June 26, 2020
BY KURT VOLKER
The Kremlin wants the rest of the world to believe that it has a special role and set of rights in the Black Sea. Too many Western policymakers fall for this. In truth, the political, economic, and security development of the region is important in its own right.
Russia’s push on the Black Sea dates from the Tsarist era. During the Cold War, all littoral territory apart from Turkey was part of either the Soviet Union or its Warsaw Pact allies. Now Russia has a legal claim to only 10 percent of the Black Sea coast. The other littoral states, with a population of 150m, are independent, democratic, and seeking their own economic development and security. Three are NATO allies and the others are NATO partners. These countries are emerging democracies. They need to strengthen democratic institutions and fight corruption, boost growth, enhance energy security, and improve connectivity.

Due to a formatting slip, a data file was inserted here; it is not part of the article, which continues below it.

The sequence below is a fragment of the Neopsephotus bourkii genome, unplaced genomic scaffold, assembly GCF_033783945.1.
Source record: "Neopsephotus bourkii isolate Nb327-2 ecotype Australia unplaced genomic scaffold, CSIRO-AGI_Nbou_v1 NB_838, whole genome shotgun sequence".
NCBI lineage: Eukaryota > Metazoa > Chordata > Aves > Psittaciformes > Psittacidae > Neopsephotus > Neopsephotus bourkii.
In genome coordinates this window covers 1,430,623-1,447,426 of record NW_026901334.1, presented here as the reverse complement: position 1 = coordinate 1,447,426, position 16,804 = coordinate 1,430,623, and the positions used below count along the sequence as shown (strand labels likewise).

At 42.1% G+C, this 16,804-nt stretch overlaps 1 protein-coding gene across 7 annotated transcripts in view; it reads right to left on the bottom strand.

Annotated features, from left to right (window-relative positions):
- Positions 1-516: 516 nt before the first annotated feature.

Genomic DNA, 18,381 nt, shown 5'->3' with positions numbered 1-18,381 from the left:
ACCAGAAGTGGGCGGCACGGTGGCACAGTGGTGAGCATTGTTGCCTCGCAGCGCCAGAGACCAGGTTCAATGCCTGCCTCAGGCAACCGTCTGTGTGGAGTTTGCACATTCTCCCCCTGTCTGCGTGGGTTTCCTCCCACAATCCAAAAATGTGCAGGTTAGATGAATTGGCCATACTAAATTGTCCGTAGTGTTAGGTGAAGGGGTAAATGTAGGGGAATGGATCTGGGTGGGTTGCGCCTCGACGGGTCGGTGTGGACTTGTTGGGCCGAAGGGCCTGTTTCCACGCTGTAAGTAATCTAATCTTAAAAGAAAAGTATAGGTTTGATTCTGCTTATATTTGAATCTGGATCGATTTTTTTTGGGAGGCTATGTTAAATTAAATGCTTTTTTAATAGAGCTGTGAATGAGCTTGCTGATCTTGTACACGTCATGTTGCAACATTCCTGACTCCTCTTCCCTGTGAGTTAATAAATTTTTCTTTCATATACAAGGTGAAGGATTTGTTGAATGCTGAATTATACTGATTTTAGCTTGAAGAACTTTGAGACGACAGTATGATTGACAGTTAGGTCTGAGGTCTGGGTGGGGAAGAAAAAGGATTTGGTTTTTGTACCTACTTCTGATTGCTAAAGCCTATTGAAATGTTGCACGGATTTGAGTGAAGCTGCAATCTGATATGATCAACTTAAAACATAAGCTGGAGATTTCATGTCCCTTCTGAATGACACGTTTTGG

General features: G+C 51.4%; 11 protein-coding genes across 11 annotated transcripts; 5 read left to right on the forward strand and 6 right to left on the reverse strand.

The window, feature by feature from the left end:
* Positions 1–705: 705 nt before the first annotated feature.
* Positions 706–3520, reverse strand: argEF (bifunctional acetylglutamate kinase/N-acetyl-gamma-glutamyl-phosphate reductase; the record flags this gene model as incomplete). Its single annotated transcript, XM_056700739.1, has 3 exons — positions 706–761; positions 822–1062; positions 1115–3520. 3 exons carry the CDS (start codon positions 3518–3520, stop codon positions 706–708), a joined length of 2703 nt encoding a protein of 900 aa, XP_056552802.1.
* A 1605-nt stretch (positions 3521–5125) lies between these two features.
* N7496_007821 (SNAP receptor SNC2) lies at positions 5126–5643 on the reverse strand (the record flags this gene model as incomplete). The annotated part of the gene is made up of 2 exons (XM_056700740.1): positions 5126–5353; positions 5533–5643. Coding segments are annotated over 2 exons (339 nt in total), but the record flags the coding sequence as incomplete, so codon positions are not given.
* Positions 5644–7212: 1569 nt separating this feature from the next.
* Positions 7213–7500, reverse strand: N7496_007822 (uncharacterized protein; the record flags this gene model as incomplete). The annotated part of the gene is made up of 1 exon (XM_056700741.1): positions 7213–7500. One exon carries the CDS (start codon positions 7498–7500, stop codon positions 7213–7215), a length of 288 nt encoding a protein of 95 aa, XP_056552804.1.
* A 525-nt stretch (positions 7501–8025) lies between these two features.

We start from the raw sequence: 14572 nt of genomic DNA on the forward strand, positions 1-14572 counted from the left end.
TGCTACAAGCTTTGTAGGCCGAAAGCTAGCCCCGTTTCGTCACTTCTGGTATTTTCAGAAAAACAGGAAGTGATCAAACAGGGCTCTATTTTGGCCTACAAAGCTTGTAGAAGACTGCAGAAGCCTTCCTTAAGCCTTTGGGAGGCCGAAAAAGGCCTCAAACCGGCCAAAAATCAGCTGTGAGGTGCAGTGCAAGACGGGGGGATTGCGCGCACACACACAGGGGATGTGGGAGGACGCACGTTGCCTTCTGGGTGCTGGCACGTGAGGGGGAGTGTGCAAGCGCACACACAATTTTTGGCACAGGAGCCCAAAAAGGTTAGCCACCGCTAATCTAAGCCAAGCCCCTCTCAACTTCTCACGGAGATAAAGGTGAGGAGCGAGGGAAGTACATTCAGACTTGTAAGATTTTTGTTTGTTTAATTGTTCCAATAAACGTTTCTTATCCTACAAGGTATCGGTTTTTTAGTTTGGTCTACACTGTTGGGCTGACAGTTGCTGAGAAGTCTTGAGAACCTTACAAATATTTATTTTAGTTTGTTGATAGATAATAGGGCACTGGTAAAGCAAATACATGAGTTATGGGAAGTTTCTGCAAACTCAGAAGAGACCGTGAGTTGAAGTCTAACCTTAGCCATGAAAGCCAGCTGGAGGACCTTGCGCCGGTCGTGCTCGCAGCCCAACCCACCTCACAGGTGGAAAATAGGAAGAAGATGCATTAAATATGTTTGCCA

The first pillar of Western policy should be supporting democracy. Growing the zone of stable, law-governed political freedom in Europe is a strategic interest. Successful development in Georgia, Ukraine, and Moldova also sends a signal to the Russian people about the cost of kleptocracy.